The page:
In the last post on this topic, I suggested that the judgment creditor first try asking the judgment debtor to pay the amount to satisfy the judgment. If getting the debtor to satisfy the judgment willingly is out of the question, it is time for the creditor to assess the debtor’s assets. In the best scenario, the creditor has some knowledge of the debtor’s assets and finances, even if only in a very general sense. For example, if the creditor knows the debtor is currently employed, then they can try to garnish the debtor’s wages.
Q: What exactly is wage garnishment?
A: The United States Department of Labor provides the following description: “Wage garnishment occurs when an employer is required to withhold the earnings of an individual for the payment of a debt in accordance with a court order or other legal or equitable procedure.”
A: There is no hard-and-fast answer for this. The maximum amount garnished per week may not exceed 25% of the debtor’s disposable earnings for that week OR the amount by which the debtor’s disposable earnings for that week exceed thir ty times the Federal minimum hourly wage (whichever is less). There are exceptions to these wage garnishment limits for specific cases, like when the debtor owes taxes or child support.
Q: What does “disposable earnings” mean?
A: This is the amount left over after legally required deductions are made. This could mean local, state and federal taxes, Social Security, and /or retirement deductions.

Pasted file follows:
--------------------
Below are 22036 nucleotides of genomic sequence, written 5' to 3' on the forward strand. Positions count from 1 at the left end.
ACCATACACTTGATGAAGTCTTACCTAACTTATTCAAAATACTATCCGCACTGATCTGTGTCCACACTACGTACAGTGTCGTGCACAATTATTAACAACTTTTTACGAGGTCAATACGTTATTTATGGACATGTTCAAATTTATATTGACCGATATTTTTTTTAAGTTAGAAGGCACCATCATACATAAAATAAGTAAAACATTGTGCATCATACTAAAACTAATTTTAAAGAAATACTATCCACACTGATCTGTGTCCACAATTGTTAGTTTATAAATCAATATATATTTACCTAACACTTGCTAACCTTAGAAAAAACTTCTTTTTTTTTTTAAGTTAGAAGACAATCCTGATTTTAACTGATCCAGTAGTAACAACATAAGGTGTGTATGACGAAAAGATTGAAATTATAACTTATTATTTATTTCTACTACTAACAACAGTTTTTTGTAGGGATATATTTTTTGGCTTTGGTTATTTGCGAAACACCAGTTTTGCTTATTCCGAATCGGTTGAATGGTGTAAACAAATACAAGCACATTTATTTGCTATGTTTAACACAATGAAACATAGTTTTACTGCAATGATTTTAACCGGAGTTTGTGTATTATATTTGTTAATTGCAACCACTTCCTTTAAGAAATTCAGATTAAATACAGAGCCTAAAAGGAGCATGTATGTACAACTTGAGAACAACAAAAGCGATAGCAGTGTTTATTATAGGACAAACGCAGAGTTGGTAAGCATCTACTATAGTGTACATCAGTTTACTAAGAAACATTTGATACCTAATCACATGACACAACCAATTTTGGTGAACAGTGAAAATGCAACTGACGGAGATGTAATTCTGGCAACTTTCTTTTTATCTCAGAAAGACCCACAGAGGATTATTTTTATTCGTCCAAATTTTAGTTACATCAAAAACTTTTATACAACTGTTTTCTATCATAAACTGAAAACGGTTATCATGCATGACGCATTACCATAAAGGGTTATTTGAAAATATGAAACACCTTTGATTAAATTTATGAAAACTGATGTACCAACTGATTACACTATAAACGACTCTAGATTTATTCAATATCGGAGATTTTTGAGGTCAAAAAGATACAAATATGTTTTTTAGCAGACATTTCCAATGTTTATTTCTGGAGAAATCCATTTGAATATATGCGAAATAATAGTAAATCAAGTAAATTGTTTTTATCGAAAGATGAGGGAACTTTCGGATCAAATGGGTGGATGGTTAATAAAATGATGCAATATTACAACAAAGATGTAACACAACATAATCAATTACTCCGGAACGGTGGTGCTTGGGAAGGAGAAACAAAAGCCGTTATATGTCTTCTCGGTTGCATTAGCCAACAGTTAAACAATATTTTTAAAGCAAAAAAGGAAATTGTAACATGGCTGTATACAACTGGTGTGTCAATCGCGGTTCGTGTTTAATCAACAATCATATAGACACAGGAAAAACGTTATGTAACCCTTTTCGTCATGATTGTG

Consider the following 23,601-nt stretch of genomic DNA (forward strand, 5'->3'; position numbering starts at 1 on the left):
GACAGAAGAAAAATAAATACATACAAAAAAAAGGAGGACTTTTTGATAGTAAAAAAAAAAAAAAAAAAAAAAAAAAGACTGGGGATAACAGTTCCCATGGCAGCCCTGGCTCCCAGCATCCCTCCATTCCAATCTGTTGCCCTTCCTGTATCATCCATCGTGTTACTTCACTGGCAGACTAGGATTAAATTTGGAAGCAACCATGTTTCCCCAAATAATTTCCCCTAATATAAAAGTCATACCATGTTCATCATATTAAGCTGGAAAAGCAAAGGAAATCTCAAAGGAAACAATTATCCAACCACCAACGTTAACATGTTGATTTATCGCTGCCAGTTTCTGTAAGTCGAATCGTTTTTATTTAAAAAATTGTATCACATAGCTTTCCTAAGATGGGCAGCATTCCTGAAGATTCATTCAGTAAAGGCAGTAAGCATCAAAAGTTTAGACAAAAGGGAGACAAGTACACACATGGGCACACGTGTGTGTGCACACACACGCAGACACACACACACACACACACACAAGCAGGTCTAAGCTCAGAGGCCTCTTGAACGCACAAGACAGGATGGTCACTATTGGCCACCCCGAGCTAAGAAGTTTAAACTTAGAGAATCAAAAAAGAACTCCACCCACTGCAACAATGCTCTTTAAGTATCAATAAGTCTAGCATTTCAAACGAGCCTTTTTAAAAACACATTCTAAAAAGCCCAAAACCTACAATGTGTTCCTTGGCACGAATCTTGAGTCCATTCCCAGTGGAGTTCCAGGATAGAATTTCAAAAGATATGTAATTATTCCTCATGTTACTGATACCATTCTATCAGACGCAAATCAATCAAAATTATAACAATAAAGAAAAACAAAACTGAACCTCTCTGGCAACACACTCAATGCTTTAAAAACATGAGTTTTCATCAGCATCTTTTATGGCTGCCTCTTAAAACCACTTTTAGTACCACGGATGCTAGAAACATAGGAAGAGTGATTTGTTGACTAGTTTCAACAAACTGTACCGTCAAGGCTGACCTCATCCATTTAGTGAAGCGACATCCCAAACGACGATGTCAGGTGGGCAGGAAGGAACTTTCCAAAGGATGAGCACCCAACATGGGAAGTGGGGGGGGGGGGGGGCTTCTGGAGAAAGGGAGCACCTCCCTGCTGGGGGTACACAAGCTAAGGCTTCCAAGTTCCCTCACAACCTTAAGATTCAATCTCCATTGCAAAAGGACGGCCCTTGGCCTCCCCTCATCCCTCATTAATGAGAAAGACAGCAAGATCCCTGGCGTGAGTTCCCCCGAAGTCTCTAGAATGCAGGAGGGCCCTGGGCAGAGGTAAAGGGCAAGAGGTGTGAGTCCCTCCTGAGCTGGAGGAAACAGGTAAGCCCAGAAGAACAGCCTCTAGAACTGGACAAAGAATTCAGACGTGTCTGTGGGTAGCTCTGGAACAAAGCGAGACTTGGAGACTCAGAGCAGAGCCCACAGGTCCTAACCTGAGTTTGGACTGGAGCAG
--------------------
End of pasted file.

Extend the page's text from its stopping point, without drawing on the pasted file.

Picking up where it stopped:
In California, the creditor may even be able to garnish the wages of the debtor’s spouse to satisfy the judgment. It is important to understand that where state and federal laws differ regarding wage garnishment, the employer must adhere to the law resulting in the smaller garnishment.
In order to garnish wages, the creditor must file a Writ of Execution with the Court, and then coordinate service with the County Sheriff, providing the Sheriff with the necessary instructions and paperwork as well (this will include the Application for Earnings Withholding Order). This process will involve filing fees to the Court, and service fees for the Sheriff.
Always consult an attorney with your questions regarding money judgment collection. For more information, please contact Richardson “Red” Griswold of Griswold Law at (858) 481-1300 or firstname.lastname@example.org.
Be sure to check out the previous article in the Money Judgment Collection series here.